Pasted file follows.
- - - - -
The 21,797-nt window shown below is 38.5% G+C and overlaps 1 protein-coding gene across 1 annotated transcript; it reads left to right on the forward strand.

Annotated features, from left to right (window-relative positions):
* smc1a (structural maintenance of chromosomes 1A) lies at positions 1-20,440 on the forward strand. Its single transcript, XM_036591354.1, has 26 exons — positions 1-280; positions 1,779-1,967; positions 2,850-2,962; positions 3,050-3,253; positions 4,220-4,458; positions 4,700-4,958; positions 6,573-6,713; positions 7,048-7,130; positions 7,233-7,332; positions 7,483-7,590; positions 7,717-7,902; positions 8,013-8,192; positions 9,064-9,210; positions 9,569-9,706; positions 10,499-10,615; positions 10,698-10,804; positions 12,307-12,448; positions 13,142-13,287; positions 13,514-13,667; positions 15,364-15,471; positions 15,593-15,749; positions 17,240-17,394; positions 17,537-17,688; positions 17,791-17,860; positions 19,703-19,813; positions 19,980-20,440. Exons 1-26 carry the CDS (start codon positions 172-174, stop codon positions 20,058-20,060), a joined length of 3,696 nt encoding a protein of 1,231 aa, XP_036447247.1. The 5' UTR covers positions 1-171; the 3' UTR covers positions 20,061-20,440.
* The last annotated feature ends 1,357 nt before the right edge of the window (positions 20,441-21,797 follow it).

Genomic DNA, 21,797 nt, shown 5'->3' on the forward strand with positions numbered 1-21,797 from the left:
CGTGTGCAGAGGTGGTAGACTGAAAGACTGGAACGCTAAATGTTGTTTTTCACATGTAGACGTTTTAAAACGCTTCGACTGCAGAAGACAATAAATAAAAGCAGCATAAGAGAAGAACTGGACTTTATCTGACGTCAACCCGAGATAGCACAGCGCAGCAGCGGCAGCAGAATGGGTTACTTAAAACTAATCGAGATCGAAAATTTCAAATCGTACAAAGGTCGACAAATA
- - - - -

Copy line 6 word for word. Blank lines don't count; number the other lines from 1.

CGTGTGCAGAGGTGGTAGACTGAAAGACTGGAACGCTAAATGTTGTTTTTCACATGTAGACGTTTTAAAACGCTTCGACTGCAGAAGACAATAAATAAAAGCAGCATAAGAGAAGAACTGGACTTTATCTGACGTCAACCCGAGATAGCACAGCGCAGCAGCGGCAGCAGAATGGGTTACTTAAAACTAATCGAGATCGAAAATTTCAAATCGTACAAAGGTCGACAAATA